Regional performers audition for Universal Studios Singapore at the Academy for Performing Arts in Wan Chai yesterday. Some of the region's best stunt performers, stilt walkers and singer-dancers gathered in Hong Kong yesterday for auditions to join Universal Studio's theme park in Singapore, which opens early next year. "I want to dance, sing and be a monster - Frankenstein's monster," said Ian Hinden, a Los Angeles native who works as a gondolier at the Venetian Macao resort. "I dreamed about being a monster when I was small." The 24-year-old singer-guitarist joined about 200 people to attend the theme park's two-day audition at the Academy for Performing Arts. Hong Kong is the third stop of an 11-city tour to hunt for talented performers. Gregg Birkhimer, creative director of Resorts World Sentosa, where the new amusement park will be housed, said it planned to recruit about 170 to 200 performers from around the world. He said the reason Hong Kong was chosen as an audition stop was that there were a lot of talented performers in the city. Asked whether the park was competing for talent with Hong Kong Disneyland and Ocean Park, Mr Birkhimer replied: "We are very mindful of the competition, as they will be mindful of us. "We are looking for the best talent. At the same time we understand that entertainers are transitory by nature - they will always go where work is and where the most exciting opportunities are to be found." He did not reveal details of the remuneration on offer but said it would be competitive. Mr Birkhimer expected that about 15 to 20 performers would make it to a shortlist. Stevenie Fu Tik-wan, a dancer and singer who has been working at Hong Kong Disneyland since 2005, was among those at the audition. "I came because it will offer an opportunity to go overseas and the experience will be great," said Fu, 24. But if the salary offered was 30 per cent less than her current pay, she said she would not consider the job. Margaret Ho Hiu-nam, another local performer at the audition who previously worked for Hong Kong Disneyland, said performers had a short career life, and for that reason many wanted to move to different places if possible. The US$4.3 billion Singapore park will be the first Universal Studios theme park in Southeast Asia. Of the 24 rides, shows and attractions, 18 will be either new concepts or popular themes redesigned specially for the Singapore park. The auditions continue today and the recruitment team will then move on to Manila. Other cities on the itinerary include Auckland, Melbourne and Toronto.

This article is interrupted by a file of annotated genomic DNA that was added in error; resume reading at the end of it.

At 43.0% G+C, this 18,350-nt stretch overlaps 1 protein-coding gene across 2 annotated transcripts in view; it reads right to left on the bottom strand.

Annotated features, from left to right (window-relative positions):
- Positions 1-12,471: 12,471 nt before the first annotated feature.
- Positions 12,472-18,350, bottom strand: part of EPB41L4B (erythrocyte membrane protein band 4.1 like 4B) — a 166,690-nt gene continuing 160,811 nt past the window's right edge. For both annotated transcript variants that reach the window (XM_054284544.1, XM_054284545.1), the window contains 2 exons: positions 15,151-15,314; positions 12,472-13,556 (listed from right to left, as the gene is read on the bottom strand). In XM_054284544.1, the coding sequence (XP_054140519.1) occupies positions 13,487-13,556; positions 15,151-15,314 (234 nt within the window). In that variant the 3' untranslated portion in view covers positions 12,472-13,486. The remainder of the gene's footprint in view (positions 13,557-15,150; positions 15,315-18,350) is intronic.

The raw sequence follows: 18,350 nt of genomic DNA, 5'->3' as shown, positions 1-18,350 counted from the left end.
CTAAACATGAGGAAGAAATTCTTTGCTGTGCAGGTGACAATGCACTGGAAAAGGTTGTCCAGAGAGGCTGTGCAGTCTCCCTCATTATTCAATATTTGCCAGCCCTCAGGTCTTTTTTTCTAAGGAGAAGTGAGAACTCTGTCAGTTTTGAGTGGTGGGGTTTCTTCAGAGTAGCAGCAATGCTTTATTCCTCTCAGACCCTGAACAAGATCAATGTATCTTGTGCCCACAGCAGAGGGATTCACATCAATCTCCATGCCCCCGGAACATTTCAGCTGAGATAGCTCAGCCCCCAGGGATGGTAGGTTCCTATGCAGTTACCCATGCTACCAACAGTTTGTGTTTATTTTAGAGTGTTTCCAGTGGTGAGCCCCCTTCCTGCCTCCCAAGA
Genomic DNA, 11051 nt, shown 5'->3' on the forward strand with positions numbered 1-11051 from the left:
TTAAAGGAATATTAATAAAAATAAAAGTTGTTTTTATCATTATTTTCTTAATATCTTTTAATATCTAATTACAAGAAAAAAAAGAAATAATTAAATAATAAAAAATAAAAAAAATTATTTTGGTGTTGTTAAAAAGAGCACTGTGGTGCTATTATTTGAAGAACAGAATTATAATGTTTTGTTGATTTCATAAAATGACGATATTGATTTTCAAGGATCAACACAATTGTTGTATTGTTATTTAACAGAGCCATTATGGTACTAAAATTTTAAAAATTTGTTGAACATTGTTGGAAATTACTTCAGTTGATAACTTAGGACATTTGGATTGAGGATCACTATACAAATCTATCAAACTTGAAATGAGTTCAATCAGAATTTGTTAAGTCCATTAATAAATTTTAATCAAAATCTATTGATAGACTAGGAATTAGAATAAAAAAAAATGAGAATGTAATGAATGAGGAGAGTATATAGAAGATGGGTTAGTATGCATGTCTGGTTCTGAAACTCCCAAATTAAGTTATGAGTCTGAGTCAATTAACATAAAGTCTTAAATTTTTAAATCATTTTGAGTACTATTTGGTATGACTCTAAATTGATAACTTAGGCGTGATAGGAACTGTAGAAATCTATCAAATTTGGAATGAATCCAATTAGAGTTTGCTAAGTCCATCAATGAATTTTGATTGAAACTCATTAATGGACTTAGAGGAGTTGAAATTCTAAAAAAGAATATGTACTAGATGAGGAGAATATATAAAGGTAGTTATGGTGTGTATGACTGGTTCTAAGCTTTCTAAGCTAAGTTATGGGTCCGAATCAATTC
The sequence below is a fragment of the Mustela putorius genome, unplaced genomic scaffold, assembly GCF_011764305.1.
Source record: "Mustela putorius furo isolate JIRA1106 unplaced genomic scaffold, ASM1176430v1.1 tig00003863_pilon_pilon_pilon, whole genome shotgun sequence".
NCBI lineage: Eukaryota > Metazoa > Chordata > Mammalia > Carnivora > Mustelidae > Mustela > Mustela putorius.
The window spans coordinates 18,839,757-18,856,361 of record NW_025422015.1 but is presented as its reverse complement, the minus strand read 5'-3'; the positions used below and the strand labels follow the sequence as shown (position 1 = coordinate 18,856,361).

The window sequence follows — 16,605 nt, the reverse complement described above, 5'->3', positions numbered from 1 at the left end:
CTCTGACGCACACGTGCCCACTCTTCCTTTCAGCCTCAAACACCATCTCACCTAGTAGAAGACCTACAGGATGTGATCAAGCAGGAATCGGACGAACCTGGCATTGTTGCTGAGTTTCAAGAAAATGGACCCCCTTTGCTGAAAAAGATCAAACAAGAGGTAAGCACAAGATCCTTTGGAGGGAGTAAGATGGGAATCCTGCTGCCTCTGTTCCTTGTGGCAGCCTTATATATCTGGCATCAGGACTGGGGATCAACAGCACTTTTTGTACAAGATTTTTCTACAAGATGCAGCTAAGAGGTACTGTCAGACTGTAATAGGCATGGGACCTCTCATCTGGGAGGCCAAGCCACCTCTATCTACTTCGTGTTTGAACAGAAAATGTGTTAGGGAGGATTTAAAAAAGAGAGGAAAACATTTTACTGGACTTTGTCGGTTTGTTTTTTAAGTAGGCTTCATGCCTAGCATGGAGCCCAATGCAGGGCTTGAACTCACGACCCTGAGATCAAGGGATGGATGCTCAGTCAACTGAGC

Daniel Cukierman (left) of French transport giant Veolia and Bruno Charrade, the new head of Hongkong Tramways. Hongkong Tramways' new management says it will strive to improve the system's technical quality and management to make it a showcase for the company's expansion into the Asian market. Veolia Transport senior vice-president and Asia chief executive Daniel Cukierman said the central government had high regard for enterprises with business experience in Hong Kong. "When we tell China officials that we operate a tramway in Hong Kong, they are all fascinated ... If you are in Hong Kong, you are good," Mr Cukierman said. When the French multinational announced its deal last month to buy a 50 per cent stake in Hong Kong's iconic tramway from local conglomerate Wharf, the company said the purchase would help provide the know-how for it to build an urban rail business on the mainland. "We are interested in Hong Kong as it is," Mr Cukierman said. "But Hong Kong is no doubt a strategic location and an important step" for the company's development in China. Veolia Transport, a subsidiary of Veolia Environment, operates public transit systems including trains, metros, light rails, monorails and buses in 28 countries. The transport giant is relatively new to Asia, but in the past year it has gained ground quickly by entering the public transport market in Nanjing , Hong Kong and Seoul. Mr Cukierman said trams had a lot of potential in China because they were sometimes the best traffic solution for districts a metro line could not reach. "You need a lot of money and a certain amount of population to support the building of a railway; that's when buses and trams can come in," he said. In Hong Kong, the company faces a different challenge in how to improve a system established for more than a century. Hong Kong Tramways managing director Bruno Charrade said this was something he was here to find out about. "There will not be a revolution," he said. "We will focus on small changes first and make them one at a time. Altogether there will be big changes." The company is conducting a poll on passengers' expectations, which will be completed by summer. Mr Charrade said the company had no plan to increase tram speeds, but would rather talk to the government about the possibility of giving the tramway more right of way. "The number of reserved lanes for trams has dwindled over the years as vehicle traffic grew fast. We hope to gain higher traffic priority at key locations to increase trams' efficiency." Mr Charrade said Veolia would strive to make Hongkong Tramways a success before considering creating new tram routes or bidding for other public transport licences. No decision had been made on the style of tram for the new loop proposed for the waterfront promenade between Central and Wan Chai, but Mr Cukierman said a monorail was probably not among the options. "A monorail runs on a viaduct, and that would block harbour views," he said.